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TOGO: Tier 2

The Government of Togo does not fully meet the minimum standards for the elimination of trafficking but is making significant efforts to do so. The government demonstrated overall increasing efforts compared to the previous reporting period; therefore Togo remained on Tier 2. These efforts included identifying an increased number of victims and investigating and prosecuting more suspected traffickers. However, the government did not meet the minimum standards in several key areas. Authorities convicted fewer traffickers, and officials failed to update the government’s national action plan for the 12th consecutive year. Additionally, the government did not finalize its pending decree to create a national anti-trafficking committee, despite the support of law enforcement officers, judicial officials, and civil society organizations.


Council of Ministers finalize and adopt the pending decree to create a Trafficking in Persons National Committee to improve governmental coordination. Update existing victim referral manuals to include victim identification standard operating procedures (SOPs) and train law enforcement and justice sector personnel on those procedures to increase the number of victims identified and referred to protective services.Provide anti-trafficking training to law enforcement and judicial officials to increase their ability to effectively prosecute trafficking cases.Enact anti-trafficking legislation that includes provisions for victim protection, and implement measures that incentivize victims to participate in the law enforcement and judicial process, including witness protection, as well as the provision of shelter, medical care, and psycho-social services.Work with NGOs and international organizations to increase the provision of protective services to all trafficking victims.Draft and implement an updated national action plan that incorporates adult victims and increases coordination with NGOs, neighboring countries, and regional organizations.Develop a data collection and information management system to organize law enforcement and victim referral data, in collaboration with NGOs and international organizations.


The government maintained law enforcement efforts. Articles 317 through 320 of the penal code criminalized sex trafficking and labor trafficking and prescribed penalties of 10 to 20 years’ imprisonment and fines between 10 million and 50 million West African CFA francs (FCFA) ($17,180 and $85,910) for offenses involving an adult victim and 20 to 30 years’ imprisonment and fines between 20 million and 50 million FCFA ($34,360 and $85,910) for offenses involving a child victim. These penalties were sufficiently stringent, and with regard to sex trafficking, commensurate with penalties prescribed for other serious crimes, such as rape.

The Ministry of Justice’s anti-trafficking cell reported investigating 60 cases involving 95 suspects in 2019, compared with investigating 62 suspected traffickers in 2018. Officials reported prosecuting 54 suspects in 2019 versus 49 in 2018. During the reporting period, authorities convicted three traffickers, compared with eight during the previous reporting period; courts sentenced the three traffickers to between 12 months’ to 10 years’ imprisonment. The government did not report investigating, prosecuting, or convicting any officials complicit in human trafficking offenses, although judicial corruption may have hindered some trafficking investigations during the reporting period. Officials reported adjudicating some forced child labor cases through informal mediation processes.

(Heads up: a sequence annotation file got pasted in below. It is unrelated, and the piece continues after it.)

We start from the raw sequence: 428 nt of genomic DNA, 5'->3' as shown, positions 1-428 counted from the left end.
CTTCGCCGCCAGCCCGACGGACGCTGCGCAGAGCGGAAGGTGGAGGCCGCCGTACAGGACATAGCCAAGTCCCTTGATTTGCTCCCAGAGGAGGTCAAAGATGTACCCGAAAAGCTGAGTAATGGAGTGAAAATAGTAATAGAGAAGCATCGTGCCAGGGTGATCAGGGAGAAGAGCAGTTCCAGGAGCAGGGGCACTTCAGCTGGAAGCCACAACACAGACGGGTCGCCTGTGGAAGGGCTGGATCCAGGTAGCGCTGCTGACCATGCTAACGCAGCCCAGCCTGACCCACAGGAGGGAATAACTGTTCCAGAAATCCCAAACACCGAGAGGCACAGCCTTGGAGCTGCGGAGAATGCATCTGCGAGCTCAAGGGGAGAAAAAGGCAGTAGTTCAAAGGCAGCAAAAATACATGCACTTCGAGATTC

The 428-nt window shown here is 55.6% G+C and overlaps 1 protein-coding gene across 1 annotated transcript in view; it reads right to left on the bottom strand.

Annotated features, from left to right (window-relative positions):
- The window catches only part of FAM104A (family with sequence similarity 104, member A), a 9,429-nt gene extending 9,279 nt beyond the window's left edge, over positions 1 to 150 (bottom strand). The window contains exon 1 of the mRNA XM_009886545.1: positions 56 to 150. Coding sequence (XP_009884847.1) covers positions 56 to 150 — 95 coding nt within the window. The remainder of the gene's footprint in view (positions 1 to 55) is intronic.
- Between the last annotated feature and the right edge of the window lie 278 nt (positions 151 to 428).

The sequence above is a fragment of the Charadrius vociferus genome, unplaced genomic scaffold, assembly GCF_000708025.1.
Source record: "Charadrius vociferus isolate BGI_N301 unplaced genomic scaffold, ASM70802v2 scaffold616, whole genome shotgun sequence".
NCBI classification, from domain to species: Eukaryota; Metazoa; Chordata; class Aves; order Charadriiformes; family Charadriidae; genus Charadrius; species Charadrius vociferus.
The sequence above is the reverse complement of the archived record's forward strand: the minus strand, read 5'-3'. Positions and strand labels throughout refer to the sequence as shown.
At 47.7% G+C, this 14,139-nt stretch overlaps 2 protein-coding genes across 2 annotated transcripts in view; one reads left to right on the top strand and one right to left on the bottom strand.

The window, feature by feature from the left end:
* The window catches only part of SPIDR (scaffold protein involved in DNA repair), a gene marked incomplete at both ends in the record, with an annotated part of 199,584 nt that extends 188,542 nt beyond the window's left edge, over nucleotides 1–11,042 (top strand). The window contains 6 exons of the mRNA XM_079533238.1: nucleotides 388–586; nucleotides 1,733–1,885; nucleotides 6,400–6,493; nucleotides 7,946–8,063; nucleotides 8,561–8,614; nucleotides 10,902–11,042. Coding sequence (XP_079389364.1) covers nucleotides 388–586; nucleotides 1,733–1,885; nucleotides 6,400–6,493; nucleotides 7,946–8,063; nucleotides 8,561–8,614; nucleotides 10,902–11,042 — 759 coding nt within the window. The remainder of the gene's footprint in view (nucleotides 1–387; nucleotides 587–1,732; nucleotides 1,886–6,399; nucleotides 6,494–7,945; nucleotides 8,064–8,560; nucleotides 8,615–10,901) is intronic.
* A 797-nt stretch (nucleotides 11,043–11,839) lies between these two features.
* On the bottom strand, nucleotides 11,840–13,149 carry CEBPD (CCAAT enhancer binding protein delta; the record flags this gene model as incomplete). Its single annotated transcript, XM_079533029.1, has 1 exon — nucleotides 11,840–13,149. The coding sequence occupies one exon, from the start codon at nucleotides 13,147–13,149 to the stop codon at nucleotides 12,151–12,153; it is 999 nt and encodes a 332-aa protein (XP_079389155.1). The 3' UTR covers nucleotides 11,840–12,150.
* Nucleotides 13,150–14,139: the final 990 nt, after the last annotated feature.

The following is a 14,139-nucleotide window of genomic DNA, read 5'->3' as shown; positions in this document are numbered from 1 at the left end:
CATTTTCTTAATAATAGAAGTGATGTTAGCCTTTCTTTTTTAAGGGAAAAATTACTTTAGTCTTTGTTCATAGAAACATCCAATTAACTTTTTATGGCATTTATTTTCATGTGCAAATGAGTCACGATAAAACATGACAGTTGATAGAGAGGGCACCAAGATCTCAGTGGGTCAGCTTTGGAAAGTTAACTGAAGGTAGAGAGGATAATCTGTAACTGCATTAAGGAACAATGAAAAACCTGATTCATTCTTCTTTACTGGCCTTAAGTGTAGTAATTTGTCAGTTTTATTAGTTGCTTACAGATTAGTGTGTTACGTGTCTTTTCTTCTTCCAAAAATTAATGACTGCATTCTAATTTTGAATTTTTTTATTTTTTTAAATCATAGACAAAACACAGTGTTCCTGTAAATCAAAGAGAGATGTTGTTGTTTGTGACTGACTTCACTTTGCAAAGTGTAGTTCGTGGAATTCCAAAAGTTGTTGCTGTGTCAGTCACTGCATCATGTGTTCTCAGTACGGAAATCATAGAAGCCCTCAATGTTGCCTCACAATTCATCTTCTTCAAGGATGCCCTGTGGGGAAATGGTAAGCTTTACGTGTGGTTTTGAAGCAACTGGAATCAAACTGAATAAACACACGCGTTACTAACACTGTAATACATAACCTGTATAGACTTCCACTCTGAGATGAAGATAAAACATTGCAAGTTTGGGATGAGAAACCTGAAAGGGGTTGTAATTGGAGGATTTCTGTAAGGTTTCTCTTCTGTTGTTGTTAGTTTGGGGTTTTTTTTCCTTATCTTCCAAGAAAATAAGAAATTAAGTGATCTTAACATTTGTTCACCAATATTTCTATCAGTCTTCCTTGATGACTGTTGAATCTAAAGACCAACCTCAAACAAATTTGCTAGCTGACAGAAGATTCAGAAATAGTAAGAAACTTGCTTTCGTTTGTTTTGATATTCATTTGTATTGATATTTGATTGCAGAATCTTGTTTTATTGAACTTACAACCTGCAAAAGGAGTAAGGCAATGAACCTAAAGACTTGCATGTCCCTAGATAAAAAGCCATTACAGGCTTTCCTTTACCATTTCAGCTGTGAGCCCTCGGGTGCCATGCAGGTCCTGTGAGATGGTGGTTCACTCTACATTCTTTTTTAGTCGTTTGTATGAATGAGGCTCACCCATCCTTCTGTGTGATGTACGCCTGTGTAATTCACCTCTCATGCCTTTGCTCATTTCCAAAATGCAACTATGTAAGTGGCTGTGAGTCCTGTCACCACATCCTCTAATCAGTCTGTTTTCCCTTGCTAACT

The government continued to provide written instructions on victim identification to its law enforcement and immigration officials through the course of their basic training. One urban law enforcement unit stated the government provided comprehensive trafficking in persons training for 10 of the unit’s 30 officers during the reporting period, although frequent turnover hindered the development of the unit’s institutional knowledge. In December 2019, the government finalized its tripartite agreement with Benin and Burkina Faso to synchronize law enforcement efforts on transnational trafficking cases, although officials did not report using the agreement to investigate any cross-border cases or extradite any suspects.


The government increased efforts to identify victims but did not report if it referred and provided care to all victims. In 2019, officials reported identifying 225 child victims of trafficking (19 boys and 206 girls) and 87 adult victims (38 men and 49 women), compared with 118 child victims and 86 adult victims in 2018. Officials used written manuals from 2007 to identify and refer victims to services in coordination with NGOs; however, the manuals did not include SOPs for identifying victims among high-risk populations. NGOs reported the government’s victim identification and referral processes were effective and the Ministries of Social Action, Labor, and Justice were key partners on prevention, protection, and investigation efforts, respectively.

In Lomé, the Ministry of Social Affairs (MSA) continued to run a toll-free helpline, Allo 10-11 16 hours per day, seven days a week; officials reported out of 13,769 calls the hotline received in 2019, 5,506 were substantive, resulting in the identification of 97 child trafficking victims (12 boys and 85 girls). The MSA provided cell phones to Allo 10-11’s network of 150 contacts to facilitate nationwide coverage and utilized an informal referral system when callers identified potential victims. In 2018, officials reported the hotline received approximately 118 trafficking-specific calls resulting in an unknown number of victims identified. The government did not report repatriating any victims in 2019, compared with repatriating nine trafficking victims in 2018.

The Directorate-General for Child Protection provided psycho-social and health services in addition to shelter to 147 child victims in 2019. MSA continued to operate the Reference Center for the Guidance and Care of Children in a Difficult Situation (French acronym CROPESDI). The CROPESDI shelter, located in Lomé, received victims referred by the Allo 10-11 hotline and provided shelter, legal, medical, and social services before transferring them to NGO-managed care facilities. Officials did not report the number of victims these shelters served during the reporting period. The government reportedly provides foreign trafficking victims the same access to shelters as domestic victims and performs a risk evaluation before it repatriates potential victims.

The government did not have a formal process to encourage victims’ participation in the investigation and prosecution of their traffickers. While there were no reports the government penalized any trafficking victims for unlawful acts traffickers compelled them to commit, authorities may have detained or deported some victims due to the lack of victim identification SOPs and some officials’ limited understanding of the crime.